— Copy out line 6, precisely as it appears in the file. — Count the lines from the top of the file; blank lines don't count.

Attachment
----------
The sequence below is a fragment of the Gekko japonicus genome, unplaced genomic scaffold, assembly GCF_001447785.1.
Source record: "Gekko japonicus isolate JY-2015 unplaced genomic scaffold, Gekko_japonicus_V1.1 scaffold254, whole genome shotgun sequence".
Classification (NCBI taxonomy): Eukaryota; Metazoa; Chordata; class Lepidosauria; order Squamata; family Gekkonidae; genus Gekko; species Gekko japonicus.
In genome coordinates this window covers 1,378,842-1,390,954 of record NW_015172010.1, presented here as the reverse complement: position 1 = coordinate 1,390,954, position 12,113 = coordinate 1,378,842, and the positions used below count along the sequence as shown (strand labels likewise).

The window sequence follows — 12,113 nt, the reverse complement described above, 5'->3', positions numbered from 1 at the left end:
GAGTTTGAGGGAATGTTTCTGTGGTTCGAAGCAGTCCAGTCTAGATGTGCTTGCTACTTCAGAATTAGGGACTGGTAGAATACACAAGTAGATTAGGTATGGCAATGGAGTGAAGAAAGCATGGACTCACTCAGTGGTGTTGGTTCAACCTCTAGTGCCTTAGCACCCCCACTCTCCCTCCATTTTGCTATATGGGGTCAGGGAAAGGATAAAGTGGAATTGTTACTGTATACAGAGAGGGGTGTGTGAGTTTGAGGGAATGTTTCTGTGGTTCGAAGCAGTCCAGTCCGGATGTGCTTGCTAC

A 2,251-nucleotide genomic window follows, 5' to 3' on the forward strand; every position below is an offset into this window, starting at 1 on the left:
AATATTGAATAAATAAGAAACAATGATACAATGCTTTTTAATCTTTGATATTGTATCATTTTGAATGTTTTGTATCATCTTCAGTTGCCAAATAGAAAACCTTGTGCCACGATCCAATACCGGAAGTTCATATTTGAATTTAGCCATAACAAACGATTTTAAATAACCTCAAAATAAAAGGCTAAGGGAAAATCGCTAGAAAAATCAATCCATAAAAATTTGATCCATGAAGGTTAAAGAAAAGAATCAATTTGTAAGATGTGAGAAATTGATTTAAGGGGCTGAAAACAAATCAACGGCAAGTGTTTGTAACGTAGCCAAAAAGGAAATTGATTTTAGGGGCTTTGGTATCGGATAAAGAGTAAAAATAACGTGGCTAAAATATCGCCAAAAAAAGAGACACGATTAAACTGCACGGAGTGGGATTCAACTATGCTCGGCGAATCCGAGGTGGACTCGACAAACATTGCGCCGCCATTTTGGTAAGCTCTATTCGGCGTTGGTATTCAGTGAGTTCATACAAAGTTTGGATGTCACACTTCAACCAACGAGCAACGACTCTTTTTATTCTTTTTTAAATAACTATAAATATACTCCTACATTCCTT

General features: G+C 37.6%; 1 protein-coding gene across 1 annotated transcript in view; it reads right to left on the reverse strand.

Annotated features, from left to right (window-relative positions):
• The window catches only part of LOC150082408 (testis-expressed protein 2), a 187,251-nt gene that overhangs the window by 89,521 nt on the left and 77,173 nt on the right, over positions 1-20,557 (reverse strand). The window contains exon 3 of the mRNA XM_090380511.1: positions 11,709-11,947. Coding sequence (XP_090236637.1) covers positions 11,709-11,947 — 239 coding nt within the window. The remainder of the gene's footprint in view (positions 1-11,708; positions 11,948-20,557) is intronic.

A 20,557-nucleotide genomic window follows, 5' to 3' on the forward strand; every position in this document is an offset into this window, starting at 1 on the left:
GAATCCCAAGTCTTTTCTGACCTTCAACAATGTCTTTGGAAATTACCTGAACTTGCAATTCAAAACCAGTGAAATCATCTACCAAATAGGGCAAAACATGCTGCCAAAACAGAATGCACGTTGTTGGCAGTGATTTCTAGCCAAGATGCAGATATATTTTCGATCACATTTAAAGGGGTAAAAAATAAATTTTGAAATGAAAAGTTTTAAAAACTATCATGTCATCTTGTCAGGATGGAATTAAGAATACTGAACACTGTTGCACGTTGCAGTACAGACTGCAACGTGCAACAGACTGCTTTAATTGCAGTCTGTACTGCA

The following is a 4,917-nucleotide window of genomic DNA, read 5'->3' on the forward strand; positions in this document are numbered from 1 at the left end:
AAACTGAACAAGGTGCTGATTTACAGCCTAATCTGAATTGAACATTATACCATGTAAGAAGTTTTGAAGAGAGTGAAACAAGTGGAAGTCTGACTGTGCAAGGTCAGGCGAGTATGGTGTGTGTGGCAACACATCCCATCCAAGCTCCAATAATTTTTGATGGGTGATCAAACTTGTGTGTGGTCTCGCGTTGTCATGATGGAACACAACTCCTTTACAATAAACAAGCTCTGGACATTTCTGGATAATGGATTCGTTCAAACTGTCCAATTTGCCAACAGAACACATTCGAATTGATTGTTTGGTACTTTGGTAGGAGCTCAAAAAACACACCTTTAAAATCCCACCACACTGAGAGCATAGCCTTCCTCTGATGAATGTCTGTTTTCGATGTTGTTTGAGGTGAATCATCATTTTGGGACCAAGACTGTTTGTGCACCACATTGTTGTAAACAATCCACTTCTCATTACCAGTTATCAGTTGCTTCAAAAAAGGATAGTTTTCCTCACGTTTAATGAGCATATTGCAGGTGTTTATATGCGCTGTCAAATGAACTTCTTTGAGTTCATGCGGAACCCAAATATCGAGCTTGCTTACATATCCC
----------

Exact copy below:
GAGTTTGAGGGAATGTTTCTGTGGTTCGAAGCAGTCCAGTCTAGATGTGCTTGCTACTTCAGAATTAGGGACTGGTAGAATACACAAGTAGATTAGGTATGGCAATGGAGTGAAGAAAGCATGGACTCACTCAGTGGTGTTGGTTCAACCTCTAGTGCCTTAGCACCCCCACTCTCCCTCCATTTTGCTATATGGGGTCAGGGAAAGGATAAAGTGGAATTGTTACTGTATACAGAGAGGGGTGTGTGAGTTTGAGGGAATGTTTCTGTGGTTCGAAGCAGTCCAGTCCGGATGTGCTTGCTAC